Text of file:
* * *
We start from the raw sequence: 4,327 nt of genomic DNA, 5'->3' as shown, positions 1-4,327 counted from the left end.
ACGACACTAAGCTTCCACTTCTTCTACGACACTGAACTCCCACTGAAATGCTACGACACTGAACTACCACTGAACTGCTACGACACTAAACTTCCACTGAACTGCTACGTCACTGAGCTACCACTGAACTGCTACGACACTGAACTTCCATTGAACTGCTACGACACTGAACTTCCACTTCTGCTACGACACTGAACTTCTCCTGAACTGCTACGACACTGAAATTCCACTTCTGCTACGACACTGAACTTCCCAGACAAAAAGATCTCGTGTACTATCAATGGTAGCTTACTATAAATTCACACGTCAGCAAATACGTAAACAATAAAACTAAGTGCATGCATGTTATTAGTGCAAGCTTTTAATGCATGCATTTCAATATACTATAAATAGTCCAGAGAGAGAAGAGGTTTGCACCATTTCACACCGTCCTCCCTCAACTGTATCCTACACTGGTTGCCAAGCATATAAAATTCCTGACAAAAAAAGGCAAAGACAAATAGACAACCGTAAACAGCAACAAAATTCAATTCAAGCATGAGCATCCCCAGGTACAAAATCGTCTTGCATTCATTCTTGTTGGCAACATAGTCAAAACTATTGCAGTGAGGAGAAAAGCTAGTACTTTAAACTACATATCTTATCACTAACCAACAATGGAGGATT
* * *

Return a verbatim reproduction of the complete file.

We start from the raw sequence: 4,327 nt of genomic DNA, 5'->3' as shown, positions 1-4,327 counted from the left end.
ACGACACTAAGCTTCCACTTCTTCTACGACACTGAACTCCCACTGAAATGCTACGACACTGAACTACCACTGAACTGCTACGACACTAAACTTCCACTGAACTGCTACGTCACTGAGCTACCACTGAACTGCTACGACACTGAACTTCCATTGAACTGCTACGACACTGAACTTCCACTTCTGCTACGACACTGAACTTCTCCTGAACTGCTACGACACTGAAATTCCACTTCTGCTACGACACTGAACTTCCCAGACAAAAAGATCTCGTGTACTATCAATGGTAGCTTACTATAAATTCACACGTCAGCAAATACGTAAACAATAAAACTAAGTGCATGCATGTTATTAGTGCAAGCTTTTAATGCATGCATTTCAATATACTATAAATAGTCCAGAGAGAGAAGAGGTTTGCACCATTTCACACCGTCCTCCCTCAACTGTATCCTACACTGGTTGCCAAGCATATAAAATTCCTGACAAAAAAAGGCAAAGACAAATAGACAACCGTAAACAGCAACAAAATTCAATTCAAGCATGAGCATCCCCAGGTACAAAATCGTCTTGCATTCATTCTTGTTGGCAACATAGTCAAAACTATTGCAGTGAGGAGAAAAGCTAGTACTTTAAACTACATATCTTATCACTAACCAACAATGGAGGATT